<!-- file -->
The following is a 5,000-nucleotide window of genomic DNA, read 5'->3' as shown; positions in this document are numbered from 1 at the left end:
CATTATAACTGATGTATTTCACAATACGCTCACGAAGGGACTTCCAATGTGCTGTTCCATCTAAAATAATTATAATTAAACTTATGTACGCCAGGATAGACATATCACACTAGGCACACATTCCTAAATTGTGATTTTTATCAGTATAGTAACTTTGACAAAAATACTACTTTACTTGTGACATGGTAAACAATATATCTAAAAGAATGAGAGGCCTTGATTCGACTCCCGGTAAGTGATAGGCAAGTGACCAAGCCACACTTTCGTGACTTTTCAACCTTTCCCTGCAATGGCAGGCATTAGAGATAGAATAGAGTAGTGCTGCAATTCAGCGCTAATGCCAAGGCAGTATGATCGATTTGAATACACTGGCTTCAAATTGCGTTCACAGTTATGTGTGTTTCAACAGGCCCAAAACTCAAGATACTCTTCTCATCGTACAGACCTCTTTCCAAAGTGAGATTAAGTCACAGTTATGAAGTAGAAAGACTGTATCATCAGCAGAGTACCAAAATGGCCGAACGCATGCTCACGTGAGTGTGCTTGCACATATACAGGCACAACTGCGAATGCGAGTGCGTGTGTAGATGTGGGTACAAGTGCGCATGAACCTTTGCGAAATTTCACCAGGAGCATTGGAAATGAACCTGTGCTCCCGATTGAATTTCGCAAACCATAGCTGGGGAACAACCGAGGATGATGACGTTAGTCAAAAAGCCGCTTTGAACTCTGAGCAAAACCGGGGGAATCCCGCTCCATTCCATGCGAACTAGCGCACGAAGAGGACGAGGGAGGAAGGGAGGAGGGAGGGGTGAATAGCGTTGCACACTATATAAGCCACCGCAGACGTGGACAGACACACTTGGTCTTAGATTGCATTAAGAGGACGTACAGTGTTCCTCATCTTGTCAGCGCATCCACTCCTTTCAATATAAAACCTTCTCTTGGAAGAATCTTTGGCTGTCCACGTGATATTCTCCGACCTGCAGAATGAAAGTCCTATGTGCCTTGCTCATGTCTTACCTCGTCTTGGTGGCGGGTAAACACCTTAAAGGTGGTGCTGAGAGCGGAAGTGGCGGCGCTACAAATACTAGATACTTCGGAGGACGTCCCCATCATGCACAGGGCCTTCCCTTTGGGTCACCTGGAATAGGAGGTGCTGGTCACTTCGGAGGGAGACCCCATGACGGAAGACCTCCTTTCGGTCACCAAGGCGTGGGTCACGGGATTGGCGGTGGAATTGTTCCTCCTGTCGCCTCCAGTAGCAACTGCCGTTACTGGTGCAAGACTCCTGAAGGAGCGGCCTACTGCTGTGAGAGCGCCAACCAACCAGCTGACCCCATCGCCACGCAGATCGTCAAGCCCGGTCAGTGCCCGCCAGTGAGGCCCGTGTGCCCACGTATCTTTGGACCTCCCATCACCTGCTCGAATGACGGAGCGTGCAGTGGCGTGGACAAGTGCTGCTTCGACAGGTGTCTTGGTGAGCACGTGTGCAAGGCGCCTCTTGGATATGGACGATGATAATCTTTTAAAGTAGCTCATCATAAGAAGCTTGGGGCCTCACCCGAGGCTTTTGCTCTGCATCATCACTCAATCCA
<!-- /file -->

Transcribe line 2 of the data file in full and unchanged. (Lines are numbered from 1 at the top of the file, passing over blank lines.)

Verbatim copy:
CATTATAACTGATGTATTTCACAATACGCTCACGAAGGGACTTCCAATGTGCTGTTCCATCTAAAATAATTATAATTAAACTTATGTACGCCAGGATAGACATATCACACTAGGCACACATTCCTAAATTGTGATTTTTATCAGTATAGTAACTTTGACAAAAATACTACTTTACTTGTGACATGGTAAACAATATATCTAAAAGAATGAGAGGCCTTGATTCGACTCCCGGTAAGTGATAGGCAAGTGACCAAGCCACACTTTCGTGACTTTTCAACCTTTCCCTGCAATGGCAGGCATTAGAGATAGAATAGAGTAGTGCTGCAATTCAGCGCTAATGCCAAGGCAGTATGATCGATTTGAATACACTGGCTTCAAATTGCGTTCACAGTTATGTGTGTTTCAACAGGCCCAAAACTCAAGATACTCTTCTCATCGTACAGACCTCTTTCCAAAGTGAGATTAAGTCACAGTTATGAAGTAGAAAGACTGTATCATCAGCAGAGTACCAAAATGGCCGAACGCATGCTCACGTGAGTGTGCTTGCACATATACAGGCACAACTGCGAATGCGAGTGCGTGTGTAGATGTGGGTACAAGTGCGCATGAACCTTTGCGAAATTTCACCAGGAGCATTGGAAATGAACCTGTGCTCCCGATTGAATTTCGCAAACCATAGCTGGGGAACAACCGAGGATGATGACGTTAGTCAAAAAGCCGCTTTGAACTCTGAGCAAAACCGGGGGAATCCCGCTCCATTCCATGCGAACTAGCGCACGAAGAGGACGAGGGAGGAAGGGAGGAGGGAGGGGTGAATAGCGTTGCACACTATATAAGCCACCGCAGACGTGGACAGACACACTTGGTCTTAGATTGCATTAAGAGGACGTACAGTGTTCCTCATCTTGTCAGCGCATCCACTCCTTTCAATATAAAACCTTCTCTTGGAAGAATCTTTGGCTGTCCACGTGATATTCTCCGACCTGCAGAATGAAAGTCCTATGTGCCTTGCTCATGTCTTACCTCGTCTTGGTGGCGGGTAAACACCTTAAAGGTGGTGCTGAGAGCGGAAGTGGCGGCGCTACAAATACTAGATACTTCGGAGGACGTCCCCATCATGCACAGGGCCTTCCCTTTGGGTCACCTGGAATAGGAGGTGCTGGTCACTTCGGAGGGAGACCCCATGACGGAAGACCTCCTTTCGGTCACCAAGGCGTGGGTCACGGGATTGGCGGTGGAATTGTTCCTCCTGTCGCCTCCAGTAGCAACTGCCGTTACTGGTGCAAGACTCCTGAAGGAGCGGCCTACTGCTGTGAGAGCGCCAACCAACCAGCTGACCCCATCGCCACGCAGATCGTCAAGCCCGGTCAGTGCCCGCCAGTGAGGCCCGTGTGCCCACGTATCTTTGGACCTCCCATCACCTGCTCGAATGACGGAGCGTGCAGTGGCGTGGACAAGTGCTGCTTCGACAGGTGTCTTGGTGAGCACGTGTGCAAGGCGCCTCTTGGATATGGACGATGATAATCTTTTAAAGTAGCTCATCATAAGAAGCTTGGGGCCTCACCCGAGGCTTTTGCTCTGCATCATCACTCAATCCA